You may find it useful to suggest groups assign or obtain volunteers for other roles.  Two common ones are recorder (someone taking notes) and reporter (someone who will report back from the group).  While often combined, they really are two different functions, and individuals might prefer doing one but not the other.

4. For complex conversations or activities, do a trial run with everyone and/or schedule an early check-in with groups.

We can’t always anticipate what might confuse groups or cause them to become lost.  Trial runs and early check-ins help us manage the unexpected.

In a trial run, keep all participants together and have them engage in a quick conversation or activity comparable to their main assignment. Answer any questions that surface before moving them into the actual activity or discussions.

Announcing an early check-in prior to groups beginning their discussions is another way to ensure everyone is engaged and on task without you having to fight for their attention to do so.  I tend to use this tactic if people will be in small groups for longer time blocks (30 minutes or more) or when their assignment has multiple steps.

“Five minutes in, you’ll hear a whistle blow.  At that moment, please pause momentarily, so I can answer any questions or provide any clarification on the assignment.”

5. Create easy ways for groups to ask for more guidance or time to finish.

Make it easy for people to get your attention and specify how to do so.  Even if what you say seems obvious, I find some people still want to hear it from the presenter or facilitator.

For virtual sessions, I usually tell people to message me privately if I am wanted in their breakout.

For in-person sessions, hand-raising is useful, but sometimes the person doing so disengages from the conversation while trying to flag me over.  Comparable to sending up a flare if lost at sea, I sometimes have groups insert a paper flag into a table stanton if they wish for me to drop by.

When I have lots of groups working in a space, it can be hard to know who is finished and who may need more time. My typical approach is to assign groups a number (on their instruction handout or in the table stanton). I have a flipchart page posted with all the numbers. Group reps X out the number of their group when they are finished, providing me (and everyone else) with a clear progress indicator.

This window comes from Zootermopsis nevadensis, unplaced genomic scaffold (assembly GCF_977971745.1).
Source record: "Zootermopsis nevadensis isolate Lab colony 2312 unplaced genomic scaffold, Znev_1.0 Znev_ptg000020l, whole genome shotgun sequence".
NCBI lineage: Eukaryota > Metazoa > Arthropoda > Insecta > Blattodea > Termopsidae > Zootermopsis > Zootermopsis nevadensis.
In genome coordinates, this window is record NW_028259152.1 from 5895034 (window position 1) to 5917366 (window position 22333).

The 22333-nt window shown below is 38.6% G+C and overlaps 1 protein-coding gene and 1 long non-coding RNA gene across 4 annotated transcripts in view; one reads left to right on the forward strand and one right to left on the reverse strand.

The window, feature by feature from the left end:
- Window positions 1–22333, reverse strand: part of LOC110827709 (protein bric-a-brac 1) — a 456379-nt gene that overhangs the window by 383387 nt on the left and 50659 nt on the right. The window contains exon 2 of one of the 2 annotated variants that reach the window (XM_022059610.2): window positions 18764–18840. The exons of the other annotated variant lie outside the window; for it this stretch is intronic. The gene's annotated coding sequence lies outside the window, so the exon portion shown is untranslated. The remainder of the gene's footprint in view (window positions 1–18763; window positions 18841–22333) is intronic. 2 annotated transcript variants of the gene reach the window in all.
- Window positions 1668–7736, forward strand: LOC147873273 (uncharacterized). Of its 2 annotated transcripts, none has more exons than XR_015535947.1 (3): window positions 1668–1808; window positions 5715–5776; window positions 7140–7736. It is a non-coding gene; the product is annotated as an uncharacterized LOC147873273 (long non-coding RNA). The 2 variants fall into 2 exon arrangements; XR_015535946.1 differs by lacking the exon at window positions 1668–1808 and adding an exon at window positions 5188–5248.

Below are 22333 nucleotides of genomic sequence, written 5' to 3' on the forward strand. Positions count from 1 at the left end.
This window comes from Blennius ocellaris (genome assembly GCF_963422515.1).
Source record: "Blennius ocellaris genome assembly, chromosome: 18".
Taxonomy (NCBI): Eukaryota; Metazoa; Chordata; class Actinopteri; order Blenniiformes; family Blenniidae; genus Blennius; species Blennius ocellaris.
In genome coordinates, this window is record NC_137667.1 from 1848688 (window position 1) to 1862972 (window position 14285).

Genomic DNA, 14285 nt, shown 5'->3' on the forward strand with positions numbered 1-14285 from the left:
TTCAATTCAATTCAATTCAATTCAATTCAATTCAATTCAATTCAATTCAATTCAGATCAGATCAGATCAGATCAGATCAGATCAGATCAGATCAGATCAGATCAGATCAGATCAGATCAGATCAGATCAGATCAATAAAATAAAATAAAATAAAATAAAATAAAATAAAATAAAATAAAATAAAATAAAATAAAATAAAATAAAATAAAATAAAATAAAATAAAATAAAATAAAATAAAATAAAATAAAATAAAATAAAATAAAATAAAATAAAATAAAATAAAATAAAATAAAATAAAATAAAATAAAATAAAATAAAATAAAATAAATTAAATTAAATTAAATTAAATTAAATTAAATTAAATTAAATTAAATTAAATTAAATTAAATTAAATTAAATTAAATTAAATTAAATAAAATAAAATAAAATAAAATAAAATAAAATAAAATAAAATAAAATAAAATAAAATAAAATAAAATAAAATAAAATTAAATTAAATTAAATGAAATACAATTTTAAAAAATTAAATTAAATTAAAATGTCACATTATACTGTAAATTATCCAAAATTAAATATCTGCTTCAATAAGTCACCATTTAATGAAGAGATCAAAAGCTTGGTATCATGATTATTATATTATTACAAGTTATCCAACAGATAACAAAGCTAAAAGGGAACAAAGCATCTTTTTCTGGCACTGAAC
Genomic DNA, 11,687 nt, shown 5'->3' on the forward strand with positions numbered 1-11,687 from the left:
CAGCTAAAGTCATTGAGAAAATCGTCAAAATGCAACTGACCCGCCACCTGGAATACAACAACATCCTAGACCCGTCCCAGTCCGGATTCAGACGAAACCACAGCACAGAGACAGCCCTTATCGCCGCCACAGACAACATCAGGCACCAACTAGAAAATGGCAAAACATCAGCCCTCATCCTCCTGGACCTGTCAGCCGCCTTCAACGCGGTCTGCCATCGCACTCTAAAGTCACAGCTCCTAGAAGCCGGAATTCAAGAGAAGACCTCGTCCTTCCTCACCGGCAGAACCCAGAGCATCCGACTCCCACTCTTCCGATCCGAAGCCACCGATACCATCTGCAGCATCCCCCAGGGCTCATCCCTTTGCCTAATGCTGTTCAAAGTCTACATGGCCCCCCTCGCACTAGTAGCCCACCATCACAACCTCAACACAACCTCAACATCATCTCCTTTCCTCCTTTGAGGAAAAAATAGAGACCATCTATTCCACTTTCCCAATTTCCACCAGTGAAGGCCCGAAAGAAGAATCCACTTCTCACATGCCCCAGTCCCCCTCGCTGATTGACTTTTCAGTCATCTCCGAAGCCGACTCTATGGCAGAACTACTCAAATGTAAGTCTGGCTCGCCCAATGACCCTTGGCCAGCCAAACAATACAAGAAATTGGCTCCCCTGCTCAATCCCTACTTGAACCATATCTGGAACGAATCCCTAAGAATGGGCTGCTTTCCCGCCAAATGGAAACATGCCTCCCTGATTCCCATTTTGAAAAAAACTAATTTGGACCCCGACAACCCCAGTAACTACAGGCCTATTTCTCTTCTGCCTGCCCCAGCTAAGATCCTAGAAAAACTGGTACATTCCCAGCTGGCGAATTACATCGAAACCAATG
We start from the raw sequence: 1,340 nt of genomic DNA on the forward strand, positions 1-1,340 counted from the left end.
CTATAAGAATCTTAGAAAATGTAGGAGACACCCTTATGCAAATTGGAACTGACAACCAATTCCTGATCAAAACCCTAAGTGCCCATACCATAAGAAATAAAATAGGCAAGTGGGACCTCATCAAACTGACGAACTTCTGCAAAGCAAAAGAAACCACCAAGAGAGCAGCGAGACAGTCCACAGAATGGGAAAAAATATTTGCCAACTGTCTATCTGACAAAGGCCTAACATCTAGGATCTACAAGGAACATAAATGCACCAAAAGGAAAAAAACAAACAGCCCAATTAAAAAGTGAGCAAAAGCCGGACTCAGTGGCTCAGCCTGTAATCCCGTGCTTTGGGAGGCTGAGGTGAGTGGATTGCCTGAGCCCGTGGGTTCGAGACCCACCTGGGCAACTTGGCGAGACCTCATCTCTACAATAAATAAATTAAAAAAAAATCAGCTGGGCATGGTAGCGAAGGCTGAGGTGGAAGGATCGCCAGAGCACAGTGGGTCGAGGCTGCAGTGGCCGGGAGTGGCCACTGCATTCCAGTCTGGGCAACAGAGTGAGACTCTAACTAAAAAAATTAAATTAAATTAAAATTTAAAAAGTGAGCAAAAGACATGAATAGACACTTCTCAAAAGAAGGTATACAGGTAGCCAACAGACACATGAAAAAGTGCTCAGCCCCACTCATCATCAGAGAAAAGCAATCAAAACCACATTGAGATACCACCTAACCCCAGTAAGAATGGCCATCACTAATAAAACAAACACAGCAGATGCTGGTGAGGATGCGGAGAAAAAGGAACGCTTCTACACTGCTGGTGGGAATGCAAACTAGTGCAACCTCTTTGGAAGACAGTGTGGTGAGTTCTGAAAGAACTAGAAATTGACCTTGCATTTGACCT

6. Will groups report out? Provide a notetaking sheet to help them prepare and a visual sample of what a successful group report contains.

Reporting out can sometimes devolve into what feels like a perfunctory rehash of everything a group talked about or a sharing of vaguely articulated points that others outside the group may struggle to comprehend.

I almost always provide some written guidance for reporting out and frequently including a notetaking worksheet with suggested categories for the thoughts to capture. I strongly recommend you do so whenever the content to be shared is critical to individual or group learning.

Whether reporting includes flipcharting takeaways and/or sharing verbal highlights, I provide a few written samples (not this, but this) to help groups understand the level of specificity for their reporting. 

Before any verbal reporting occurs, I also ask reporters to adhere to a time limit I provide so that we can hear from each group. Modeling an ideal group verbal report—both in content and length— can be useful, particularly when you have more than a few groups sharing.

7. Float among groups throughout activity.

While tempting to use this as time to catch your breath or take a short break, we need to remain engaged with participants as long as possible.  That said, once groups are deep into their work, I may take a few minutes to quickly attend to other matters.

Bottom line?

Facilitation is about making things easier.  Meeting and workshop design needs to include all the support—both big picture and analytical detail—that small groups may require in order to have more successful experiences with activities, exercises, and self-managed breakout conversations.